At 12 months of age, your baby is probably eating meals with you and eating your table food. If your baby is still eating baby food, now is a good time to change to table food. It will be easier for you and cheaper as well.
Babies this age need six small meals a day: breakfast, lunch and dinner, plus a snack in the morning, afternoon and before bedtime. One-year-olds are becoming independent and want to feed themselves. Even though it makes a mess, it is important to give babies the opportunity to develop the skill of feeding themselves. You can put a plastic drop cloth or newspapers under the high chair to make clean-up easier.
From 1 to 2 years of age, babies do not grow very much. Your baby's appetite will decrease and he or she may become a picky eater. Don't worry — toddlers will not starve themselves. Your responsibility is to provide your toddler with a variety of healthy foods; it is your toddler's responsibility to eat them. Mealtimes should be pleasant, so try to avoid battles over food. Don't force your child to eat or to finish everything on the plate. If your child is not hungry at one meal, just put the food away and wait a few hours. He or she may be hungry at the next meal or snack time.
This is a good time to begin weaning your baby from the bottle. If you haven't already done so, let your baby try using a cup. A great place to practice is in the bathtub, where spills won't make a mess. When your baby wants milk or juice, put it in a cup. If you only put water in the bottle, your child will become less interested in it. If you are breast-feeding, it is still important for your baby to learn how to use a cup. Offer milk, juice or water after a meal in a cup.
Never allow your child to keep a bottle in bed. The sugar in milk or juice will stick to your child's teeth, and won't be washed away by saliva during sleep. If you give your baby a bottle before bed, rinse out his or her mouth with a few sips of water, and don't let your baby take the bottle to bed.
One-year-olds no longer need formula, and can now switch to whole milk. Some toddlers never drink milk; if that's the case with your child, please don't force it. Toddlers need the nutrients in milk — calcium and protein — but these nutrients are also available from other sources. Toddlers do not need milk.
Your toddler does not need juice. Juice is a source of "empty calories" and does not provide good nourishment. If you choose to give your toddler juice, please do not give more than 2 ounces a day.
Keep your baby's car seat facing backward until he or she is at least 12 months old and weighs at least 20 pounds. Studies show that children are safer if they continue to travel facing backward even if they meet the guidelines to face forward. Consider keeping your child's car seat rear-facing until your child weighs 35 pounds. You will need to check the guidelines for your car seat to see if this is possible. If needed, consider buying a different car seat that will allow your child to continue facing backward.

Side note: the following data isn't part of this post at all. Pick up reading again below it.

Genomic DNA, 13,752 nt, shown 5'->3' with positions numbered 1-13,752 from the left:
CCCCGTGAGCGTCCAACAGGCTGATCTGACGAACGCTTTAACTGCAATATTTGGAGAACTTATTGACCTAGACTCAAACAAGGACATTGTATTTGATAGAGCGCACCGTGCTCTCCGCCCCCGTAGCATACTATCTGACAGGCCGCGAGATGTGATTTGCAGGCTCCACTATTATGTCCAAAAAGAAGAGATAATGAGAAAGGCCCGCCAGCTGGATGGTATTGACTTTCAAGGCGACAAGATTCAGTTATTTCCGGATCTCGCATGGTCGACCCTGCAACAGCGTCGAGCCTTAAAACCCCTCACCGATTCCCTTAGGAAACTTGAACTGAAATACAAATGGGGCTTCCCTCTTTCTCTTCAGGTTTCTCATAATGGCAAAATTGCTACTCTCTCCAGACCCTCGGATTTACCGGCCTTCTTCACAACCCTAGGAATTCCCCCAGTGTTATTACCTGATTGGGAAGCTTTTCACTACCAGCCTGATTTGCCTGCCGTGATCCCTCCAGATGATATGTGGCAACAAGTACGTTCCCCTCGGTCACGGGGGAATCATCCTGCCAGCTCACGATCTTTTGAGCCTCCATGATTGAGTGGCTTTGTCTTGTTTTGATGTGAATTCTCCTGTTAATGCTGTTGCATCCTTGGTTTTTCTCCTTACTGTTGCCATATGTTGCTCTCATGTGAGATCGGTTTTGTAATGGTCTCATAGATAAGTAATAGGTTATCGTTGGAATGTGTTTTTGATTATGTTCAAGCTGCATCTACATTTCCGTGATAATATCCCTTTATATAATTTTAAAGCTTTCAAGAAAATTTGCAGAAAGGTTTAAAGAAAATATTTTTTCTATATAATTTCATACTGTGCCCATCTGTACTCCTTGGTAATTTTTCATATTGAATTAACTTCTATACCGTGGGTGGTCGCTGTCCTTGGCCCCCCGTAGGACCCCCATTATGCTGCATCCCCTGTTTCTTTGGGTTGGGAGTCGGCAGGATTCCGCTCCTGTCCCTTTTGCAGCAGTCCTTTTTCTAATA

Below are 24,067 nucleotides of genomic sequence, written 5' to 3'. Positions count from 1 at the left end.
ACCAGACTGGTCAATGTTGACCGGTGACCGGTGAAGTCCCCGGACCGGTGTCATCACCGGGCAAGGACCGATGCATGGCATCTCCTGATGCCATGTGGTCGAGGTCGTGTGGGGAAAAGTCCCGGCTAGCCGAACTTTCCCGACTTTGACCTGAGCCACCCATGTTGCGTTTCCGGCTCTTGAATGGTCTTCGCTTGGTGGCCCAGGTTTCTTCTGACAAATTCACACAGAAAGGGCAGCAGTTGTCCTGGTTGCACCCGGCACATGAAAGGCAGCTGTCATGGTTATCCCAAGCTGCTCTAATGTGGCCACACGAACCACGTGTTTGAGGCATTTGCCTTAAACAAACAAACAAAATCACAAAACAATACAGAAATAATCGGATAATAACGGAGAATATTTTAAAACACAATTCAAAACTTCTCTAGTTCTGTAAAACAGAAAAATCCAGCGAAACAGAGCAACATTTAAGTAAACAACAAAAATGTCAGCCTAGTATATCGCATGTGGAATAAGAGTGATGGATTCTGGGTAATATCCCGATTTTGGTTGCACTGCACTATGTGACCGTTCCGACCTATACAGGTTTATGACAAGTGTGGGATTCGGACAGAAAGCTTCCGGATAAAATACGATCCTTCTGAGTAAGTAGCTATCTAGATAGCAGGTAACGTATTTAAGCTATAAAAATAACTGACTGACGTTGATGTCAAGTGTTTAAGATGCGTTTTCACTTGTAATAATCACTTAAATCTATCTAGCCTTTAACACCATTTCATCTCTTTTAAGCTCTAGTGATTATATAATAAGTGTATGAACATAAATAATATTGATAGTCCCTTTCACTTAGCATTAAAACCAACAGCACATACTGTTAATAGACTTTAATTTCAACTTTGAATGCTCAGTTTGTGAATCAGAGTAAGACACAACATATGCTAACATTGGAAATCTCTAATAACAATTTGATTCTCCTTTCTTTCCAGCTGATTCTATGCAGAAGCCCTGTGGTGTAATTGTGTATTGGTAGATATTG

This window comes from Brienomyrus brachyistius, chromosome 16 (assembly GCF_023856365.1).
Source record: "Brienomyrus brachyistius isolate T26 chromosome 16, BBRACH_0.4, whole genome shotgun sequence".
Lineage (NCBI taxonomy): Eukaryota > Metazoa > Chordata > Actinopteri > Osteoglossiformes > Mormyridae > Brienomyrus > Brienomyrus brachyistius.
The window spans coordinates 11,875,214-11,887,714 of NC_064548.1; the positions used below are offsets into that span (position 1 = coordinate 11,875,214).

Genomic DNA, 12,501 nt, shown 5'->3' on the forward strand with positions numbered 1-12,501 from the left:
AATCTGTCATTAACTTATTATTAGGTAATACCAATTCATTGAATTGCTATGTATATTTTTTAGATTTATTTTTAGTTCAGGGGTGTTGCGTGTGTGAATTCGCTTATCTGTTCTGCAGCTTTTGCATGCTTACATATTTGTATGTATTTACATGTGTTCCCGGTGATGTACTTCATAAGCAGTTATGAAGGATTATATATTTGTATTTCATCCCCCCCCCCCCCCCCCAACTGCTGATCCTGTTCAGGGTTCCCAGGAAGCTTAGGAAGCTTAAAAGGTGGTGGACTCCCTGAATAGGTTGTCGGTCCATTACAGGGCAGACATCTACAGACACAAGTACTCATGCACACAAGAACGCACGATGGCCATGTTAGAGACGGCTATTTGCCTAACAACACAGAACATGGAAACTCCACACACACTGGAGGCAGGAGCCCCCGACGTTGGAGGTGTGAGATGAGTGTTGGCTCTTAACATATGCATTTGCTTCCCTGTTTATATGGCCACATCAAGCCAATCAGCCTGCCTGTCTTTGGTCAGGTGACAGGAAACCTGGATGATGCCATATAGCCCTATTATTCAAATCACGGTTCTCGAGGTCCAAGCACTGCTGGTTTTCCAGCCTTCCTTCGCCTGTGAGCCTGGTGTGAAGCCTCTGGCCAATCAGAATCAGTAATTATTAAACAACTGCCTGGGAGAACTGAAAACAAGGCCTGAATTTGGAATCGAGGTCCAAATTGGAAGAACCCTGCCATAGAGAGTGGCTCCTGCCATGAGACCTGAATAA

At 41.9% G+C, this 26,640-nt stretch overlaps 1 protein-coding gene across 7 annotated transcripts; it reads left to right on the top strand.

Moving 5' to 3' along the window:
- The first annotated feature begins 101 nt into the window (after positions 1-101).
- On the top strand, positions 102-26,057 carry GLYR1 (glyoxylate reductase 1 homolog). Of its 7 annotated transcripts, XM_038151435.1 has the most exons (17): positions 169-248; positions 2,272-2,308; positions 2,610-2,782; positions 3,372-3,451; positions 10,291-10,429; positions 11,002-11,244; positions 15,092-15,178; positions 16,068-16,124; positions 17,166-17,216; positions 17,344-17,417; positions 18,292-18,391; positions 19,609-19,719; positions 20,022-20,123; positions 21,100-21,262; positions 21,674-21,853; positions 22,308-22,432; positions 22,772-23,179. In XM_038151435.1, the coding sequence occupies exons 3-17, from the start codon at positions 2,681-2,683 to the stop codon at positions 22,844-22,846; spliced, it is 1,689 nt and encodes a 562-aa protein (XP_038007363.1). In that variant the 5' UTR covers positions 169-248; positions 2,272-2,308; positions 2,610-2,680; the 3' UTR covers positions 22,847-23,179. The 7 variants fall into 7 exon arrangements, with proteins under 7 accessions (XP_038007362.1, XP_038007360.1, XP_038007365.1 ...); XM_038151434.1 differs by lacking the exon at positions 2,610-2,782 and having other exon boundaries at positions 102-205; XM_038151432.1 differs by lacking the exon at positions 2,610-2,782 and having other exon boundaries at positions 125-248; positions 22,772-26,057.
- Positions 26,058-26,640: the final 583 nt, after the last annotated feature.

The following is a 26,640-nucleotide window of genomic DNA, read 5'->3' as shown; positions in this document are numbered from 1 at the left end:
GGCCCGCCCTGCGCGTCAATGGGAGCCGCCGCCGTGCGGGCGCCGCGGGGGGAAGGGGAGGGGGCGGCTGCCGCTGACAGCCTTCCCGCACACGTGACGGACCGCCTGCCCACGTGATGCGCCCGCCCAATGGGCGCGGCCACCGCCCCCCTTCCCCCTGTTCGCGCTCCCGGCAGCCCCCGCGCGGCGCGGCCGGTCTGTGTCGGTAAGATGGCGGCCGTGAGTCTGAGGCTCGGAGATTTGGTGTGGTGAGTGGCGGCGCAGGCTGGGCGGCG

Never leave your child alone in the car. The inside of the car will get very hot very quickly.
Even though your toddler can now sit up independently, never leave him or her alone in the bathtub. It is possible for a toddler to drown in a few inches of water.
If you have a swimming pool or hot tub:
Unfortunately, violence is affecting more and more families today. Parents, especially mothers, may find themselves in a relationship that is abusive or dangerous. If you are concerned about your relationship, your safety or the safety of your child, please talk with your child's pediatrician, who will help you find resources in a confidential manner. To speak with someone by phone and find help near you, call 800-799-SAFE (7233) or (415) 864-4722.
If your drinking water does not contain fluoride, please ask your child's doctor for a prescription. This will save you dental bills for cavities later on. Also, this is a good time to begin using a washcloth or soft toothbrush to wipe your baby's teeth and gums. However, do not use toothpaste with fluoride.
At your child's 12-month checkup, he or she may have a skin test for tuberculosis (TB). This test will not prevent TB but will test to see if your child has been exposed to the germ that causes the disease. If you, anyone in your family or a close friend have been exposed to TB, please tell your child's doctor.
Also, children who are at risk for anemia and increased levels of lead can be tested between 12 to 18 months of age. Please talk to your child's doctor if you have any concerns.
Your One Year Old, by Ames and Ilg
Toddlers and Parents, by Barry Brazelton
The Second Twelve Months of Life, by Caplan
Child of Mine: Feeding with Love and Good Sense, by Ellyn Satter
The Happiest Toddler on the Block, by Harvey Karp
The Growing Child is a monthly newsletter filled with development and behavior information appropriate to your child's age. For information, visit growingchild.com.
Used by permission of Jane E. Anderson, M.D.
Reviewed by health care specialists at UCSF Benioff Children's Hospital.
This information is for educational purposes only and is not intended to replace the advice of your doctor or health care provider. We encourage you to discuss with your doctor any questions or concerns you may have.
Pediatrics at Mount Zion
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Phone: (415) 885-7478
Fax: (415) 885-3790
Pediatrics at Parnassus
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San Francisco, CA 94143-0347
Phone: (415) 353-2000
Fax: (415) 353-2680
400 Parnassus Ave., Second Floor
San Francisco, CA 94143-0374
Phone: (415) 353-2001
Fax: (415) 353-2680
505 Parnassus Ave.
San Francisco, CA 94143
Phone: (415) 353-1818